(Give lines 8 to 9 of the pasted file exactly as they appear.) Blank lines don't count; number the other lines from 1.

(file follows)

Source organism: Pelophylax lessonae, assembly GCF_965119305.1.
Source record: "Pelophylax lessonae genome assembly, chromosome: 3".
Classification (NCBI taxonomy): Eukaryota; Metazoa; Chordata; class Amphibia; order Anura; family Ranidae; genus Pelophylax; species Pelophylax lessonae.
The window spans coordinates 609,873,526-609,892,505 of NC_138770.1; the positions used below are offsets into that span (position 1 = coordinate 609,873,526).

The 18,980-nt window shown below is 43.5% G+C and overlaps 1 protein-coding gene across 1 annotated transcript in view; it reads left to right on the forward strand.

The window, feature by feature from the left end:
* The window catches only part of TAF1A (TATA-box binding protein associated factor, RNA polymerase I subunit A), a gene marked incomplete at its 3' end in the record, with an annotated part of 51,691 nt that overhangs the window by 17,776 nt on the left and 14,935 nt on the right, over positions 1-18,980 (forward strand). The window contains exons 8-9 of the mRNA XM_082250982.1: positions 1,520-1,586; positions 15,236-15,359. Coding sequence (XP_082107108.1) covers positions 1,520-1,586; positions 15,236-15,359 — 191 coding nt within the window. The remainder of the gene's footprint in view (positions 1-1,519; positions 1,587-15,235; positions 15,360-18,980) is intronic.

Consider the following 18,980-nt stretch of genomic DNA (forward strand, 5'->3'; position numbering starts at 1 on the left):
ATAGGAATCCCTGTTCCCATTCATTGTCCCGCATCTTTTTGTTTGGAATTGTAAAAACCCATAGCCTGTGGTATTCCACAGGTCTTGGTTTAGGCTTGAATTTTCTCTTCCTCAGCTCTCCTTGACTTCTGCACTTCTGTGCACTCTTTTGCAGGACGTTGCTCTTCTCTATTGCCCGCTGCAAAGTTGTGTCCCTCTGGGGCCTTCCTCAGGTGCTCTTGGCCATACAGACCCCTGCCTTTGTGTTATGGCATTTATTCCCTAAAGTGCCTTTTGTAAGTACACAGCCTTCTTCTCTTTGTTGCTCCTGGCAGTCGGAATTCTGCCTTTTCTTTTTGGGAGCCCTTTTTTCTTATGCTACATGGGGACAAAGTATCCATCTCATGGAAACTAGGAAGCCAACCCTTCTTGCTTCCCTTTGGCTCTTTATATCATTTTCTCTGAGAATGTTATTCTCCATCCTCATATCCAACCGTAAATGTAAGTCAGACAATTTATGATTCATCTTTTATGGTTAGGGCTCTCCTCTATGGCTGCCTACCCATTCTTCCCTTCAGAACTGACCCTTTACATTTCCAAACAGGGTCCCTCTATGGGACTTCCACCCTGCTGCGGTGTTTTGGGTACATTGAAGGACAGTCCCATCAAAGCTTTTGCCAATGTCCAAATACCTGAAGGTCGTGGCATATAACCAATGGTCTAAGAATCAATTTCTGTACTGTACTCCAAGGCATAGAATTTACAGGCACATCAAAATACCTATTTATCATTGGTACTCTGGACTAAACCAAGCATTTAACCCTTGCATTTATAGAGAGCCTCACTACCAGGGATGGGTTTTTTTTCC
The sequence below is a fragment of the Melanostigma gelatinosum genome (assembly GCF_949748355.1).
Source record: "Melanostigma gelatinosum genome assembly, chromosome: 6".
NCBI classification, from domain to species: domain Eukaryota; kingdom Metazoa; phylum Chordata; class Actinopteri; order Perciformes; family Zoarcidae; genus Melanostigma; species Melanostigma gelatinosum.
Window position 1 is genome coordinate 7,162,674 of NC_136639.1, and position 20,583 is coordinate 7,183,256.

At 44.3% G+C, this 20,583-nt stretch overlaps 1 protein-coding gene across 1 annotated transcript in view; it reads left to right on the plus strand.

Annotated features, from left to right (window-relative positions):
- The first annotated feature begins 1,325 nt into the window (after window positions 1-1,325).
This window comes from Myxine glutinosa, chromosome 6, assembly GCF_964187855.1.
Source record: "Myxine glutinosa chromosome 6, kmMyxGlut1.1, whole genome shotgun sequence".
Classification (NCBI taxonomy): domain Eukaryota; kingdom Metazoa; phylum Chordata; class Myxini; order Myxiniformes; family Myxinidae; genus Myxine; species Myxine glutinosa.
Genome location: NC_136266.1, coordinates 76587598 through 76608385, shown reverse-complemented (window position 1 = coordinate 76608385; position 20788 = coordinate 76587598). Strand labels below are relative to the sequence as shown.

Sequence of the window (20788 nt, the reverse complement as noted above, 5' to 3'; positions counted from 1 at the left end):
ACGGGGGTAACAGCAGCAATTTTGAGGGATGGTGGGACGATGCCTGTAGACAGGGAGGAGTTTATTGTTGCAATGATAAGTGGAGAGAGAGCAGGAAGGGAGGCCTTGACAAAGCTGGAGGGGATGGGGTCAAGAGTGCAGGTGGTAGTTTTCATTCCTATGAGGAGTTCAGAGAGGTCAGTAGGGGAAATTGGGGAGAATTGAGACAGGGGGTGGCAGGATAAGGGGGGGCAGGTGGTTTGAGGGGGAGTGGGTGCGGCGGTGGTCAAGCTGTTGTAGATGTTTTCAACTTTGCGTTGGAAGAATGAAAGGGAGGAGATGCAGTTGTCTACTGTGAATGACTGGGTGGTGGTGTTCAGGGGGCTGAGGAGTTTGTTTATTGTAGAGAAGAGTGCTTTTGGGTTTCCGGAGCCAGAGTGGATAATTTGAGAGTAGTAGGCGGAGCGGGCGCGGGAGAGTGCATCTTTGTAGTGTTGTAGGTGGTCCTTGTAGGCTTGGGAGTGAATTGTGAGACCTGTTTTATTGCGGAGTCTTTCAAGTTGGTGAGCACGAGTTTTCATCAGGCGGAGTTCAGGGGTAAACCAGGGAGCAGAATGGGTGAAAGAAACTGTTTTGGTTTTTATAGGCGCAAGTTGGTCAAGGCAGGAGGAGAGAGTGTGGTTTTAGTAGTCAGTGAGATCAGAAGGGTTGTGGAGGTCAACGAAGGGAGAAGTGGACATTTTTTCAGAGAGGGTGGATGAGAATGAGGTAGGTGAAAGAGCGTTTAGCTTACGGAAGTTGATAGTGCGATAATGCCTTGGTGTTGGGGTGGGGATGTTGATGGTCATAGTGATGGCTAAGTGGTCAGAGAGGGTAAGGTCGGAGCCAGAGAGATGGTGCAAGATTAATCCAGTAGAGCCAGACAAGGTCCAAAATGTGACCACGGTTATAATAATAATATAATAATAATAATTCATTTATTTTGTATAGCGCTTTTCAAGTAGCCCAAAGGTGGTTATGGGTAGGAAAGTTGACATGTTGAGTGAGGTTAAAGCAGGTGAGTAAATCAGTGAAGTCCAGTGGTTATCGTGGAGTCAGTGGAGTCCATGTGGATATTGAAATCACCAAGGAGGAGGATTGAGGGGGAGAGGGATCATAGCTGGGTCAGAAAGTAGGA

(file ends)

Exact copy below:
Consider the following 18,980-nt stretch of genomic DNA (forward strand, 5'->3'; position numbering starts at 1 on the left):
ATAGGAATCCCTGTTCCCATTCATTGTCCCGCATCTTTTTGTTTGGAATTGTAAAAACCCATAGCCTGTGGTATTCCACAGGTCTTGGTTTAGGCTTGAATTTTCTCTTCCTCAGCTCTCCTTGACTTCTGCACTTCTGTGCACTCTTTTGCAGGACGTTGCTCTTCTCTATTGCCCGCTGCAAAGTTGTGTCCCTCTGGGGCCTTCCTCAGGTGCTCTTGGCCATACAGACCCCTGCCTTTGTGTTATGGCATTTATTCCCTAAAGTGCCTTTTGTAAGTACACAGCCTTCTTCTCTTTGTTGCTCCTGGCAGTCGGAATTCTGCCTTTTCTTTTTGGGAGCCCTTTTTTCTTATGCTACATGGGGACAAAGTATCCATCTCATGGAAACTAGGAAGCCAACCCTTCTTGCTTCCCTTTGGCTCTTTATATCATTTTCTCTGAGAATGTTATTCTCCATCCTCATATCCAACCGTAAATGTAAGTCAGACAATTTATGATTCATCTTTTATGGTTAGGGCTCTCCTCTATGGCTGCCTACCCATTCTTCCCTTCAGAACTGACCCTTTACATTTCCAAACAGGGTCCCTCTATGGGACTTCCACCCTGCTGCGGTGTTTTGGGTACATTGAAGGACAGTCCCATCAAAGCTTTTGCCAATGTCCAAATACCTGAAGGTCGTGGCATATAACCAATGGTCTAAGAATCAATTTCTGTACTGTACTCCAAGGCATAGAATTTACAGGCACATCAAAATACCTATTTATCATTGGTACTCTGGACTAAACCAAGCATTTAACCCTTGCATTTATAGAGAGCCTCACTACCAGGGATGGGTTTTTTTTCC